Imaginary landscapes

I’ve collected some incredible texts. Plus, 700+ photographs captured in both Weymouths. The challenge now is how to structure the content. What form do I give it. I’ve got so many ideas (too many).

There’s one critical question that I’m struggling with, and that is what “shape” to give the project. How imaginary a landscape do I create? Do I splice the texts together and describe something totally new (a new voice, a new place)? Or do I let the voices clearly stand on their own, doing a direct kind of work — referring to “existing conditions” in a more documentary way. Both approaches suggest new landscapes, but in the former I would explicitly build an imaginative work (rather than leave it to the audience, in the latter, who may or may not do the work themselves).

I made three recordings and they’re now completely transcribed — every minute, every yeah, so and umm.

1. Jim (Weymouth, Massachusetts)
Jim is a ninety-two year old WWII veteran from the area and “curator” at the Weymouth Historical Society, which is housed within the 1763 Jason Holbrook Homestead. I recorded his very personalized two-and-a-half hour tour and the transcript is a rambling journey through the rooms of the house (and into American history).

2. Jack (+ Geoffrey) (Weymouth, England)
When I was in Massachusetts, Jim remembered that a married couple from Weymouth, England had visited the Holbrook house last fall. I photographed the page where they signed the guest book and contacted them via Facebook, which led to a meeting at the Old Rooms Inn in England. Jack graciously allowed me to record his impressions of life in Weymouth, which turned into a fascinating, wide-reaching tour of the town. At one point we were joined by Geoffrey, a former astrophysics professor from Oxford, who overheard our conversation. He shared stories too.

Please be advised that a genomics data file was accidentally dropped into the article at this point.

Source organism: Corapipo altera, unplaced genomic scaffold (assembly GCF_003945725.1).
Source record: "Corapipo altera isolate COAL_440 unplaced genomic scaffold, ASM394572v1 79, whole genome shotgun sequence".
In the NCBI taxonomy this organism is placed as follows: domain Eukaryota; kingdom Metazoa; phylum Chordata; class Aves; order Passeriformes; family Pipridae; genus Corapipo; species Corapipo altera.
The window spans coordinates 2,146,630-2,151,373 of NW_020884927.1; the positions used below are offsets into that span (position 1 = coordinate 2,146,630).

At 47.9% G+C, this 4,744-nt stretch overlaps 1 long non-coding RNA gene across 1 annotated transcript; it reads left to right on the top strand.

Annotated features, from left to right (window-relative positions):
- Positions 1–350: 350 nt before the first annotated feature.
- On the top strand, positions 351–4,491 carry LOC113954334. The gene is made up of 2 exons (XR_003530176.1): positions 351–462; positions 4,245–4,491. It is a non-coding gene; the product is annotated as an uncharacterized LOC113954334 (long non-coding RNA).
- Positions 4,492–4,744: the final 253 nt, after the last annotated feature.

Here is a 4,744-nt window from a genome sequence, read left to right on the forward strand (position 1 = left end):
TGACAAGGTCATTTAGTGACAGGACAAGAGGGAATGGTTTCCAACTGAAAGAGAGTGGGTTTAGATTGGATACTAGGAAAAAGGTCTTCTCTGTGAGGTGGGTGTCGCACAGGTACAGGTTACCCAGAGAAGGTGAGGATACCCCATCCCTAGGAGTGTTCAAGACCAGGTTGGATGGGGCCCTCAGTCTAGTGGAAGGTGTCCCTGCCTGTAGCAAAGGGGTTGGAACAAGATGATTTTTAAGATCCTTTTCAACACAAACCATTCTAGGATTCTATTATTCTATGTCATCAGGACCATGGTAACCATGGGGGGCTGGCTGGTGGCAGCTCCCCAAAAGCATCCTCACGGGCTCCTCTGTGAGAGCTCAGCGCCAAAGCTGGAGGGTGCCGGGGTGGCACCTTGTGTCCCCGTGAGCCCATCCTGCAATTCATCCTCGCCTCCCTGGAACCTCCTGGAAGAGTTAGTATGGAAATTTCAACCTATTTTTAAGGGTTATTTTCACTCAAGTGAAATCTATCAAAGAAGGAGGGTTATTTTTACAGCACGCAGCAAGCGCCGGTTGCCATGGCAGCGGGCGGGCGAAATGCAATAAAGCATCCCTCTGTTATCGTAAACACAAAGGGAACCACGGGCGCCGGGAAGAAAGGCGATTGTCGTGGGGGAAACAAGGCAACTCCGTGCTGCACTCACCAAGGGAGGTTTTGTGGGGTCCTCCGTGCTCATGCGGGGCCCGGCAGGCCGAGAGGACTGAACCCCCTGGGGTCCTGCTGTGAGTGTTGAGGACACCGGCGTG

3. Jane (Chickerell, England)
While in Dorset I stayed with Jane, a geography teacher, in her historic house a few miles outside of Weymouth. Jane generously shared her home, meals and stories with me, and I immediately made a new friend. One morning, standing over a detailed map of the region in her kitchen, Jane started describing the geology of the area — and more specifically, how the River Wey was formed. I stopped her and made her start again, so I could record it, and the animated transcript is fantastic. It’s a short lesson in local geology but a pivotal point for me, where larger structures are revealed.

The interviews themselves are wonderful and each voice could become its own book. There are various ways I could combine photography with the transcripts and I have no doubt these would be engaging works.

Or, I could take it further.

As an experiment, I used chance operations to combine the three voices into something new. We leave the three characters behind; this voice is more unconscious, referring to internal and external structures in and around both Weymouths. It starts to suggest a more open, imaginary view of the landscape.

As you can see, we took the doors down. You’ll gather from my accent that I’m not a Dorset person, I’m Scottish. So look, you’ve got this huge ridge — most of the dining rooms, you probably remember, they had swinging doors. Oh right, you walked along the front and they had springs here and here, so that the door would open either way. Yeah we’ve lived here 26 years, and we love it.

So this is to the east, we took that door down. But the mechanism we took out, the job, I worked for the ministry of defense — the UDOD — and in this part of the country there was a navy base, in Portland. And so you’ve got this chalk, this chalk ridge coming all the way along here. So going from the kitchen to the pantry to the dining room the door would swing in and out. Yeah it’s all gone, there was a big MOD, Navy, yeah, the underwater workers establishment was down here, research was down here, anything underwater was down here. And it skirts to the north of Weymouth.

This was just a closet, a clothes closet, and it’s all gone now. And it just basically runs in a straight line. We have a safe in there, all our valuables. But that’s what brought me down here — Portesham and Abbotsbury comes out on, to the west of Abbotsbury where you’ve got a real…all the cliffs…a lot of the original. We have the original diaries and things. And I’ve retired down here now. Yeah, this is Chesil itself. This is Chesil Beach but the cliffs actually meet, meet the coast.

Yeah, so she says don’t stop the car, they were so, their crew went to Europe on trips. And then where it hits the clay, it comes out, and there was some iron railings beside the bridge. Another room! This house is bigger than it seems. Can you see the water starting there? And then it all comes down.

One approach is more documentary; the other more Cage’s Alphabet. Both, poetic. Hmm…

One Comment

  1. i love the weaving in and through domestic interiors and ancient geologies , and so much more

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